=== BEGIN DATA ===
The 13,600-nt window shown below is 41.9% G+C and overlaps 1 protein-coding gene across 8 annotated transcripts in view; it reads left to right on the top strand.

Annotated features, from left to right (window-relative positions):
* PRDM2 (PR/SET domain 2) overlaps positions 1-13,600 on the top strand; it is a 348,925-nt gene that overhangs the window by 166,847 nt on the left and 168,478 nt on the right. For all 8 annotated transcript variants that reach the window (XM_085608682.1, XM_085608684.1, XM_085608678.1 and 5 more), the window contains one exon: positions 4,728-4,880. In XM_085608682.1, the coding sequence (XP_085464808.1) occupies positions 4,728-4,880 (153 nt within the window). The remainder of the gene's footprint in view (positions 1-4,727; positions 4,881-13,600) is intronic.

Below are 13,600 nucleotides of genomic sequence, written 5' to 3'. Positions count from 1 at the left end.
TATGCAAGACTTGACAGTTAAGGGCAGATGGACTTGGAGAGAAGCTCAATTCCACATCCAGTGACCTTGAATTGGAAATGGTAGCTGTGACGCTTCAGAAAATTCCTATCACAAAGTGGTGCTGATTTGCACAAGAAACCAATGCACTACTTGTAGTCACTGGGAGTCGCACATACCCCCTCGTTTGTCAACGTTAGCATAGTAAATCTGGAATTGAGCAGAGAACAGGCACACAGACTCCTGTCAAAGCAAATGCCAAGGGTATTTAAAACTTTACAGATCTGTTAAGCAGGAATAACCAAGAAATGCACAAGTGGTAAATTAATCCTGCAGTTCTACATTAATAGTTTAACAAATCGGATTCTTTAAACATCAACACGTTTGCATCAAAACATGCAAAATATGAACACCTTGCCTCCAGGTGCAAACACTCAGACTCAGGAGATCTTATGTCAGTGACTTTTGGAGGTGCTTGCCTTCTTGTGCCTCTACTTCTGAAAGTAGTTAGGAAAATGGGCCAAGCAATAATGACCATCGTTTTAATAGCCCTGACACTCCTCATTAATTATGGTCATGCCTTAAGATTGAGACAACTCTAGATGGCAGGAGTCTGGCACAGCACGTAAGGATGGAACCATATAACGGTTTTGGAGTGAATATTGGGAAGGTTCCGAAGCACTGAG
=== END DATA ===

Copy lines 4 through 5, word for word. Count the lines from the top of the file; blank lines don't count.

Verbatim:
Below are 13,600 nucleotides of genomic sequence, written 5' to 3'. Positions count from 1 at the left end.
TATGCAAGACTTGACAGTTAAGGGCAGATGGACTTGGAGAGAAGCTCAATTCCACATCCAGTGACCTTGAATTGGAAATGGTAGCTGTGACGCTTCAGAAAATTCCTATCACAAAGTGGTGCTGATTTGCACAAGAAACCAATGCACTACTTGTAGTCACTGGGAGTCGCACATACCCCCTCGTTTGTCAACGTTAGCATAGTAAATCTGGAATTGAGCAGAGAACAGGCACACAGACTCCTGTCAAAGCAAATGCCAAGGGTATTTAAAACTTTACAGATCTGTTAAGCAGGAATAACCAAGAAATGCACAAGTGGTAAATTAATCCTGCAGTTCTACATTAATAGTTTAACAAATCGGATTCTTTAAACATCAACACGTTTGCATCAAAACATGCAAAATATGAACACCTTGCCTCCAGGTGCAAACACTCAGACTCAGGAGATCTTATGTCAGTGACTTTTGGAGGTGCTTGCCTTCTTGTGCCTCTACTTCTGAAAGTAGTTAGGAAAATGGGCCAAGCAATAATGACCATCGTTTTAATAGCCCTGACACTCCTCATTAATTATGGTCATGCCTTAAGATTGAGACAACTCTAGATGGCAGGAGTCTGGCACAGCACGTAAGGATGGAACCATATAACGGTTTTGGAGTGAATATTGGGAAGGTTCCGAAGCACTGAG